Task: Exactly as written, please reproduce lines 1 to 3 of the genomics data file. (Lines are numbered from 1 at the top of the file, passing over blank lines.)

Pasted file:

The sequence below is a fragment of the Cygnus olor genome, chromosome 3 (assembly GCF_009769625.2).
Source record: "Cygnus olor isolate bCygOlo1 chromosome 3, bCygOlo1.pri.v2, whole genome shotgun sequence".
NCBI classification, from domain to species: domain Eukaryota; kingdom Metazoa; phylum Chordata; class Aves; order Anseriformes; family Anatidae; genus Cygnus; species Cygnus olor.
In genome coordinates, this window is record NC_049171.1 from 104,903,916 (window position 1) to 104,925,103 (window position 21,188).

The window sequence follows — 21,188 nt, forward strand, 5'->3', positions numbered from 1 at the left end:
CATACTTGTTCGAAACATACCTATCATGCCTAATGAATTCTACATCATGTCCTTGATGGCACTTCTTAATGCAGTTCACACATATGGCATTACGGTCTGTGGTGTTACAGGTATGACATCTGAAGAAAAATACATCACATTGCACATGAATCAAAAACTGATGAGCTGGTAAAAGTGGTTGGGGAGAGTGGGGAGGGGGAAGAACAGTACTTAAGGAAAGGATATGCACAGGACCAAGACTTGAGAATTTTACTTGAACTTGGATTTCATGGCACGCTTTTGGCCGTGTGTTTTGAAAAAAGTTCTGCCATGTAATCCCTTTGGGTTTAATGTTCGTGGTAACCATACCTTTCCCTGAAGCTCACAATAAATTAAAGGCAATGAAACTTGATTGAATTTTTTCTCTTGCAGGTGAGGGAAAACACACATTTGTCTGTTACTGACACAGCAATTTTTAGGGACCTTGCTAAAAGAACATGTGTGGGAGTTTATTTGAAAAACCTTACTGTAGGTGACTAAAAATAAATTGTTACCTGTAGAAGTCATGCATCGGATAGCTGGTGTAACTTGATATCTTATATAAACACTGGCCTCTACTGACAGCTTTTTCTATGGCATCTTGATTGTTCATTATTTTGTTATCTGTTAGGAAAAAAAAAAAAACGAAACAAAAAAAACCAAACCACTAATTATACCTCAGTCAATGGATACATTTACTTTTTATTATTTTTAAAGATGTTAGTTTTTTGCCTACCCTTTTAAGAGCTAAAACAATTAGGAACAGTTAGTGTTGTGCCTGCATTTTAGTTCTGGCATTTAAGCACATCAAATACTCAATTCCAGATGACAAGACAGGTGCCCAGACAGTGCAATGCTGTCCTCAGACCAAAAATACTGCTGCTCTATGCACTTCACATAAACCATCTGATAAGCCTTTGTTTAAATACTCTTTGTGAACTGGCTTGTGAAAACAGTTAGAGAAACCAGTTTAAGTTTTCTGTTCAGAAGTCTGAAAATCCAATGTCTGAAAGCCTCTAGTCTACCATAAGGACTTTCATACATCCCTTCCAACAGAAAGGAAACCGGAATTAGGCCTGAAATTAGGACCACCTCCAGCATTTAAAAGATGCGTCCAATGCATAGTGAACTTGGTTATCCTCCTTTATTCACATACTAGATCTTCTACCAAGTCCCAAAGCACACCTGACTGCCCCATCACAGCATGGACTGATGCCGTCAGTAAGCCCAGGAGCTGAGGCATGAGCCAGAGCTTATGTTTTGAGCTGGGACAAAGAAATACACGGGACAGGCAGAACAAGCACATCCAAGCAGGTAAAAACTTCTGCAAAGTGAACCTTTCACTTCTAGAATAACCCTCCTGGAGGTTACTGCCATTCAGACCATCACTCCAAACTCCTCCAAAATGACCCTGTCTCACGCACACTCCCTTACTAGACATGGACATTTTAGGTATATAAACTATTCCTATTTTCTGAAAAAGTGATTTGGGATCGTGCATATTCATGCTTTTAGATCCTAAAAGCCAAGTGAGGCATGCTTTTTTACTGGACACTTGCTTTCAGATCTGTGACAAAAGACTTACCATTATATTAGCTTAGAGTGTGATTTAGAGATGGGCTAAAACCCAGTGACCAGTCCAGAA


The sequence below is a fragment of the Cygnus olor genome, chromosome 3 (assembly GCF_009769625.2).
Source record: "Cygnus olor isolate bCygOlo1 chromosome 3, bCygOlo1.pri.v2, whole genome shotgun sequence".
NCBI classification, from domain to species: domain Eukaryota; kingdom Metazoa; phylum Chordata; class Aves; order Anseriformes; family Anatidae; genus Cygnus; species Cygnus olor.